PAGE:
This course enables the student to discover biological principles that underlie biological networks. The course will first acquaint the student with the concepts of concentrations, rates, fluxes, steady state, production and transport.
Date: 23-27 November 2015
Programme: The course will first acquaint the student with the concepts of concentrations, rates, fluxes, steady state, production and transport. Several phenomena will be explained based on these biological principles:
- production and transport are correlated,
- fluxes in a network may be correlated at steady state,
- control of function tends to be distributed (no rate-limiting step), (iv) networks may engage in energy waste through futile cycling,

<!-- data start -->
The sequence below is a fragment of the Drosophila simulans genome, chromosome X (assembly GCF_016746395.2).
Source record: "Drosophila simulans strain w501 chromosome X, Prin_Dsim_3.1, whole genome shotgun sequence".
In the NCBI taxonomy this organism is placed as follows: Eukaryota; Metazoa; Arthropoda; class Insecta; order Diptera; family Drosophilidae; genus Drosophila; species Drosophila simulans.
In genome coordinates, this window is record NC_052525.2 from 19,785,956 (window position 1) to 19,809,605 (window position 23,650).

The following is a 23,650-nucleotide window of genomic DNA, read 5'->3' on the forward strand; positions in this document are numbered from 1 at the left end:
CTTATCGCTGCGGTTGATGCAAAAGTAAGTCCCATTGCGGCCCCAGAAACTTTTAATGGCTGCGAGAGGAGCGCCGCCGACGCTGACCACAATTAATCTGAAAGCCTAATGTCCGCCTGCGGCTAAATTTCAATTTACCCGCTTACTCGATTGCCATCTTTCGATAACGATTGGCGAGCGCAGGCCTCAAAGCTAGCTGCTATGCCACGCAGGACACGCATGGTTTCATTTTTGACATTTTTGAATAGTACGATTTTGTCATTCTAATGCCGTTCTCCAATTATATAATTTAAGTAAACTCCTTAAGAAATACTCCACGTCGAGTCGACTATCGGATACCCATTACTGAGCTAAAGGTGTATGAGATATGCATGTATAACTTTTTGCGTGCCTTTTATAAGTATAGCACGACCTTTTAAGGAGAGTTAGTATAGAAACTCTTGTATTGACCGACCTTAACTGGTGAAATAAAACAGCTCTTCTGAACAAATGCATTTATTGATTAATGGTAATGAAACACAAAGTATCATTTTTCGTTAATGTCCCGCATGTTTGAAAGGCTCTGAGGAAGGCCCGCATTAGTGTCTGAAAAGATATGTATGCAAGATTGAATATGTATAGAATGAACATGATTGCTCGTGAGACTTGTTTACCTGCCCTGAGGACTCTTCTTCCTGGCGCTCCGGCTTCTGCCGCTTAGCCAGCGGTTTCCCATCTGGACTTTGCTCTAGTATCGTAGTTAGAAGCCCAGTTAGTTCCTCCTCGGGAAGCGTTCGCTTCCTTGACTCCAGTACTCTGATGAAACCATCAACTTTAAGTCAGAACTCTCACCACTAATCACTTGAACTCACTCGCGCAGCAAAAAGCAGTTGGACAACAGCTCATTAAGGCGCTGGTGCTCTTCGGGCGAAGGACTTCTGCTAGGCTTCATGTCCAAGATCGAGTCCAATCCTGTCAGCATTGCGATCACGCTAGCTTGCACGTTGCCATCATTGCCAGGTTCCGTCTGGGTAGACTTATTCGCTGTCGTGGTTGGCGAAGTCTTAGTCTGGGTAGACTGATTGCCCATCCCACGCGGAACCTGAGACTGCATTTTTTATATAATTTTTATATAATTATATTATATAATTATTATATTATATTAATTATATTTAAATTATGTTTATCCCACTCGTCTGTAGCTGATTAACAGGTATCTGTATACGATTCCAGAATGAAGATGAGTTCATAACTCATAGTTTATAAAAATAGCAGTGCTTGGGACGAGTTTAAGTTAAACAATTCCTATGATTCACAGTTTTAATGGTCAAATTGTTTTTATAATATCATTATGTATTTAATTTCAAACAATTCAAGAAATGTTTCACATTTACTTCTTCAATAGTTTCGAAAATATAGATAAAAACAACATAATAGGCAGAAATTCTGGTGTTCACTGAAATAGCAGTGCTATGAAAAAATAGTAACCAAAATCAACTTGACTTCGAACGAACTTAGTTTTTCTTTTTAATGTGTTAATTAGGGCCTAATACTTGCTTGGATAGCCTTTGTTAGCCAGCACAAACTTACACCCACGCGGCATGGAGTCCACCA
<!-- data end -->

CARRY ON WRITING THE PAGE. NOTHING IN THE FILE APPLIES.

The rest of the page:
- cell function may be regulated at the level of transcription, translation, signalling and metabolism at the same time to different extents,
- networks may have multiple steady states and lead to pattern formation, (viii) drug targets may not be where they are traditionally expected,
- networks enhance robustness and engage in (near) prefect adaptation.
The course will use existing models of relevant networks which the student will interrogate using the web-based live model repository JWS. No mathematical experience is required.